Weather Updates

Expect more union-busting tactics from Emanuel

Mayor Rahm Emanuel

Mayor Rahm Emanuel

storyidforme: 37461349
tmspicid: 4149663
fileheaderid: 679991

Updated: October 26, 2012 6:12AM

It’s obvious why Mayor Rahm Emanuel is airing boastful commercials that you correctly term “a poke in the eye” of the Chicago Teachers Union. He is trying to rehabilitate himself with the public that overwhelmingly supported the striking union — while a mere 19 percent thought he was handling the situation properly. This is the first time the mayor has been upside-down in any polling, and he believes he needs damage control and a way of claiming victory.

What is most distressing is not simply that he continues to generate bad will with teachers through this expensive ad campaign, but that he accepts its financing from anti-union advocacy groups whose acknowledged goal is the destruction of teachers unions and, by extension, the eventual breakup of public education itself.

Allying himself with these groups suggests that he wanted the strike, misguidedly hoping that the public would side against the union as it has elsewhere — and that we have not yet seen the end of union-busting tactics emanating from the fifth floor of City Hall.

Don Rose, Old Town

Give it a rest, Rahm

Dear Mr. Mayor: It is far too early to be campaigning for re-election. Stop the commercials and radio ads already. Tell your rich hedge-fund friends to use the money spent on these misleading commercials to help the children of Chicago. You know, those kids whose parents can’t afford the Lab School. Show the children of Chicago you truly have their best interest at heart by forging a relationship with the CTU and draw a line in the sand and play fair.

Linda Hudson, Avalon Park

Obama’s missed opportunities

As a corporate human resources director, I have done and reviewed many employee annual performance appraisals. If President Obama were a corporate employee, his performance appraisal would range from unsatisfactory to a performance improvement plan. Put simply, he missed opportunities to make substantial job-program improvements to the sagging economy when his party controlled the executive and legislative branch of government.

Critical momentum and time were lost when the Democrats could have rammed through big job-creating legislation.

Rex Conte, Oak Park

Stunning Prentice is worth saving

Opinions differ about historic Prentice Hospital on Northwestern’s Streeterville campus. Clearly Neil Steinberg [“Rx for Prentice Women’s Hospital? Tear it Down,” Sept. 23] wants to see it go. Many people — myself included — think it’s a stunning building whose demolition would be a devastating loss for Chicago and its long legacy of creating innovative architecture.

I applaud Mr. Steinberg for criticizing Northwestern’s “ham-handed efforts to sell tearing down Prentice.” But his column creates some misconceptions that need to be corrected.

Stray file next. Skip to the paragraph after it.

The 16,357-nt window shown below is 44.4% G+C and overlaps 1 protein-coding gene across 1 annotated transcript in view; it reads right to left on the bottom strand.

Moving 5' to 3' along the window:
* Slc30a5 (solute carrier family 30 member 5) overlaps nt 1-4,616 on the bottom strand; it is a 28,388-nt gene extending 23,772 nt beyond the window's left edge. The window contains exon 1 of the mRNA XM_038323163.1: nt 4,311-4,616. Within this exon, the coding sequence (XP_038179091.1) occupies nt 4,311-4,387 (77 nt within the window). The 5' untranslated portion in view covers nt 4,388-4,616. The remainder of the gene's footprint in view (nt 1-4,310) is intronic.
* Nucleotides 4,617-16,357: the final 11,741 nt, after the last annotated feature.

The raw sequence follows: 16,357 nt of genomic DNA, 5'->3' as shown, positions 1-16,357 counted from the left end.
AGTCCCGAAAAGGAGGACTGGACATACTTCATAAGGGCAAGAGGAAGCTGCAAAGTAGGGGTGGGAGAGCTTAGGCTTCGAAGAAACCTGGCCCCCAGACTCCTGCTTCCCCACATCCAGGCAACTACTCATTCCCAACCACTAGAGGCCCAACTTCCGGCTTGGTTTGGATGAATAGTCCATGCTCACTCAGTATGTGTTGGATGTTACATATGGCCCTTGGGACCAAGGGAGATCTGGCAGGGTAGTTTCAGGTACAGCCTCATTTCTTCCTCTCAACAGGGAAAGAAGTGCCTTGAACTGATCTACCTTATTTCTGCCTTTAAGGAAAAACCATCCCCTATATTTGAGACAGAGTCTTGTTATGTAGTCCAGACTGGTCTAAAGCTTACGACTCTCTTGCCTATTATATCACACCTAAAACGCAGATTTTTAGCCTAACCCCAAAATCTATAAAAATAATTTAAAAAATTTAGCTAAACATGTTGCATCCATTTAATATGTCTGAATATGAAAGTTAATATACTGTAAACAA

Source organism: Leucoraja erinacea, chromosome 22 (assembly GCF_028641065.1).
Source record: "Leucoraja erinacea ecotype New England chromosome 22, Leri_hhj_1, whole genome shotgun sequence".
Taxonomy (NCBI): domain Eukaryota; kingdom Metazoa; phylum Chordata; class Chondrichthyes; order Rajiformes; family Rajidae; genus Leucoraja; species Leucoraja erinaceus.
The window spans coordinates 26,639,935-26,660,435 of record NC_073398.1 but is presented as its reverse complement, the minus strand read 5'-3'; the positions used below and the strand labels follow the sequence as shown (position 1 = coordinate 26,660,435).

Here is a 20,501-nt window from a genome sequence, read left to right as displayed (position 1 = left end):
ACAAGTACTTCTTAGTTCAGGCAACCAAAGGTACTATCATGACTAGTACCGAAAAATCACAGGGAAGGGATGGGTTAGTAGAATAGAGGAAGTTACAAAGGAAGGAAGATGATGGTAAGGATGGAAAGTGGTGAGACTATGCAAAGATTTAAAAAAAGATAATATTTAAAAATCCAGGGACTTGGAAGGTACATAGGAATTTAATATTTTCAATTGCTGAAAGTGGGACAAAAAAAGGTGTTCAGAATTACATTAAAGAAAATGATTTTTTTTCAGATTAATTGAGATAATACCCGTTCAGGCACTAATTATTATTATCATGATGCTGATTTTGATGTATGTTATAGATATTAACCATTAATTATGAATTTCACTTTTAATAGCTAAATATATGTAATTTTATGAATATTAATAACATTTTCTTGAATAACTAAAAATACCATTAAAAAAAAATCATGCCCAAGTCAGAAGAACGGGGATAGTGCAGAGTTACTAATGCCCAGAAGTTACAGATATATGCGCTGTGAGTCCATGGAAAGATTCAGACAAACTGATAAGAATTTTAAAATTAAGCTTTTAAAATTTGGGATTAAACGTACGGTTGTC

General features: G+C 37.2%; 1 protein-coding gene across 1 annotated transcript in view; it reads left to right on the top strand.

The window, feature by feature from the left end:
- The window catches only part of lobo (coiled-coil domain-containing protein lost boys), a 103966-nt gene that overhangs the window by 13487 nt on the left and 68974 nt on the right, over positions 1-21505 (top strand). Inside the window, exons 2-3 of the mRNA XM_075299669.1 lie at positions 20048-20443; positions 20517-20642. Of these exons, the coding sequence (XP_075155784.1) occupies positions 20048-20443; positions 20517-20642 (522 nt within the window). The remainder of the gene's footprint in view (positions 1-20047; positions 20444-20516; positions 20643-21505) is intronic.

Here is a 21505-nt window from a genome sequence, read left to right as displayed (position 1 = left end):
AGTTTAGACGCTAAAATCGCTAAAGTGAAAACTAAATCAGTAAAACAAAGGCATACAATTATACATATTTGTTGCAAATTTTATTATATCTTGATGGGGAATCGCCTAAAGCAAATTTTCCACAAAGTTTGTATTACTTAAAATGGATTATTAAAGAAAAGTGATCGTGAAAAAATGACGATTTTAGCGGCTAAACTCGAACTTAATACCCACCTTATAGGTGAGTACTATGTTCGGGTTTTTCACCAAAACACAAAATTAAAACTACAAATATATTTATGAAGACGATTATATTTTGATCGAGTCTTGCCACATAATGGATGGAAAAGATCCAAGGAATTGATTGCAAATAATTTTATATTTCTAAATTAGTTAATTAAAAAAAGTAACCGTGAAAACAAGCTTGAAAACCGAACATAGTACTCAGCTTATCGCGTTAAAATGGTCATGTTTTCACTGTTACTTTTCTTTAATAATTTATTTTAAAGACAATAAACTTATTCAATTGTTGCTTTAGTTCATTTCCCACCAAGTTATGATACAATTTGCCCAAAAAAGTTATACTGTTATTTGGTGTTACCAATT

First, 41 respected architects from Chicago — not visitors from South America — have called on Northwestern to preserve and reuse Prentice Hospital. Protecting the architecture that defines our city and keeping it vital for another generation clearly matters to Chicago’s architectural community. The 80 architects who have called for the building to be saved include all of the partners from the Chicago office of Skidmore, Owings & Merrill — one of the world’s most respected corporate architecture firms.

Second, reuse options abound for this historic building — economical ones at that. A 2011 reuse study by Landmarks Illinois establishes that the building could be repurposed to serve medical research, office or administrative functions, or even be a hotel or a luxury apartment building. All that’s missing is the will to consider those options seriously.

To those of us who love Prentice, the saddest part of this debate is that Northwestern — despite its claims — has no need to tear the building down. As Philip Enquist, who heads Urban Design and Planning at SOM wrote recently, “Northwestern Memorial Hospital’s inventory of real estate is extensive, and architects have identified ways that it can maintain its world-class patient care and research facilities while keeping the old Prentice building open.”

Indeed, SOM has offered to work with Northwestern to identify planning solutions, but the university refuses even to have a conversation.

Steinberg concludes by saying, “bottom line, NU owns the building.” Under Chicago’s Landmarks Ordinance, however, that is not the end of the conversation. Many buildings have been landmarked over owners’ objections — St. Gelasius Church at 64th and Woodlawn and the Mid-City Trust and Savings Bank at 2 S. Halsted are just two examples. That is why we have a landmarks ordinance and the Landmarks Commission. The community has a vested interest in deciding what it values and wants to preserve.

Christina Morris,

National Trust for Historic Preservation

© 2014 Sun-Times Media, LLC. All rights reserved. This material may not be copied or distributed without permission. For more information about reprints and permissions, visit To order a reprint of this article, click here.